These delicious Thai Coconut Noodles are loaded with flavor and come together in about 30 minutes! They’re creamy, naturally vegan, and gluten-free!
Serve up this rich, warm and inviting healthy noodle soup as is, or toss on a protein like fish, tofu, or chicken. It’s a hearty but light way to have a delicious dinner!
Don’t let the long list of ingredients scare you; this dinner comes together really quickly.
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I first shared this recipe in August 2011, and I’ve had many people comment on how delicious this dish is, and how they keep it in regular rotation. But the photos were so old and outdated, and the information was lacking, so I updated it to make it even better!
I’ve not only updated the old photos, but the recipe itself. Originally it was Thai Coconut Noodles with Pan Seared Tilapia, but so many people are anti-tilapia that I thought I’d go ahead and leave that particular fish off of the recipe.
The soup base and noodles are great without anything else.
Or you can add any fish you like. Cod, salmon, shrimp, halibut, or any other white fish; they all work great in this dish.
Keep it vegan or vegetarian with tofu. I made my favorite air fryer tofu and toss that on in some of the pictures you see.
Top it with a little shredded chicken or pork if you like.
How to pan sear tilapia
In case you want the cooking instructions for the pan seared tilapia, I’ll pop them in here. Searing the tilapia takes only a couple of minutes, and it’s so tasty.
1 tablespoon olive oil
4 fillets tilapia, thawed if frozen
salt & pepper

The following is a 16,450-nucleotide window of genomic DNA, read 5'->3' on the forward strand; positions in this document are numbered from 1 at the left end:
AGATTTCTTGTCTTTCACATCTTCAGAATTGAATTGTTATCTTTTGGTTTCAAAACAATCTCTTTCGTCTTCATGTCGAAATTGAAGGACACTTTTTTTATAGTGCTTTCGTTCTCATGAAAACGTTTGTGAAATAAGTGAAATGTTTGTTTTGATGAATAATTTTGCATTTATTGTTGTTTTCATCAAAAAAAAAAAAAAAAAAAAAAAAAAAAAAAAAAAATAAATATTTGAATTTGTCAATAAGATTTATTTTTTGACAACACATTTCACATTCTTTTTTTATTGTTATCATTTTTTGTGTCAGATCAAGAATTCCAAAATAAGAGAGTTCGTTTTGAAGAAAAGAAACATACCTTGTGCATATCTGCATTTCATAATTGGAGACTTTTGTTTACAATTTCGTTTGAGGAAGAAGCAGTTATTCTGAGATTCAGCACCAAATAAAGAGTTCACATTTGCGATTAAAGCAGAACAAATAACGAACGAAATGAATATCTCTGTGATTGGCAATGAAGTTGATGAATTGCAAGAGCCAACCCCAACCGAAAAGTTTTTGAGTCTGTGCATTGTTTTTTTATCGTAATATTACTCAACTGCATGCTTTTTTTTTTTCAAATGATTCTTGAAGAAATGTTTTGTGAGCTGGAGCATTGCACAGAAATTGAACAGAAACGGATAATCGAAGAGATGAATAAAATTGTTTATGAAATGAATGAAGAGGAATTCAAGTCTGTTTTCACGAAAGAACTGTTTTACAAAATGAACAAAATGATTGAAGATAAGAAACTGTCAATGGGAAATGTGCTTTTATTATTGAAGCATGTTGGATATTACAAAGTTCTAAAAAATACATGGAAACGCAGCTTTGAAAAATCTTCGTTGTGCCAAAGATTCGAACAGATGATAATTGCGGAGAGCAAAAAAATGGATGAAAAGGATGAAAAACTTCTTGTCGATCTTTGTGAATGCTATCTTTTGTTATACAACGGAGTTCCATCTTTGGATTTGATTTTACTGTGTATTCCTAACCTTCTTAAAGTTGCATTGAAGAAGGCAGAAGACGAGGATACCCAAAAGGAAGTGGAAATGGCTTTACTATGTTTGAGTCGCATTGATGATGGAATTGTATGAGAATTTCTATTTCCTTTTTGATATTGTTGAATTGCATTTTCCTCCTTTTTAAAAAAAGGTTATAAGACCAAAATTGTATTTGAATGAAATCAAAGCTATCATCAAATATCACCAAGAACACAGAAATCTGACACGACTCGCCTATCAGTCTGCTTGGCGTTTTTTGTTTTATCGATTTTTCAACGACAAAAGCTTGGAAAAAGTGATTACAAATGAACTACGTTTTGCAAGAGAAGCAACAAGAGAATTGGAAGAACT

Heat a large non-stick skillet over medium-high heat. Add olive oil to pan, and heat until the oil begins to shimmer. Meanwhile, sprinkle tilapia fillets with salt and pepper.
Place fillets in the pan, being careful not to crowd the pan or the fish will steam rather than sear (this step may be done in two batches depending on the size of your pan).
Cook 4 minutes on each side or until fish flakes easily when tested with a fork and is golden brown on each side. Remove from pan; keep warm. Repeat procedure with any remaining fillets.
Asian inspired dishes
Pro tips for how to make a delicious dinner
Thai Coconut Noodles, made using rice noodles, lots of flavorful herbs and veggies, along with coconut milk for a deliciously creamy noodle bowl that comes together in about 30 minutes!
Be sure to scroll down for the full recipe card with detailed amounts and instructions.
Place the cilantro, Thai chile, garlic clove, and peeled shallots in the bowl of a food processor, and pulse until coarsely chopped.
In a separate bowl, mix the vegetable broth, brown sugar, soy sauce, salt, and coconut milk. Because this comes together so quickly, I like to mix everything before I start cooking.
Heat the dark sesame oil in a large pan, and add in the cilantro mixture. Cook for 5 minutes.
Pour in the coconut milk mixture.
Add the chopped green onions. I’ve found that 1 & ½ cups of chopped green onions is about 15 thin green onions. By the way, this is a great way to use up extra green onions that you may have in the fridge! I always seem to have a couple of random bunches of green onions in there!
Cook, stirring, and add in the peas.
I’ve had readers tell me they love the broth soup of this recipe so much that they just double the broth now. And some people tell me they like to sip on the broth!
Cook the rice noodles according to package directions in boiling water, and set aside. It’s important not to cook the noodles in the Thai soup broth, because they’ll absorb too much of the soup.
Don’t worry if your package of noodles is 6 ounces or 8 ounces; a little more or a little less noodles won’t make that much of a difference in this meal.
Toss in the cooked pasta noodles.
Check out the Pin on Pinterest for some more readers reviews, in addition to the reviews in comments below.
Which noodles are the best to use for this soup?
Any type of rice noodles will work well to make this recipe. My favorite are the traditional Pad Thai-style noodles that can be found in the Asian section of well-stocked grocery stores. Or, if you have an international market near you, check for Thai-style rice noodles. They have a great texture and size, which are perfect for this dish.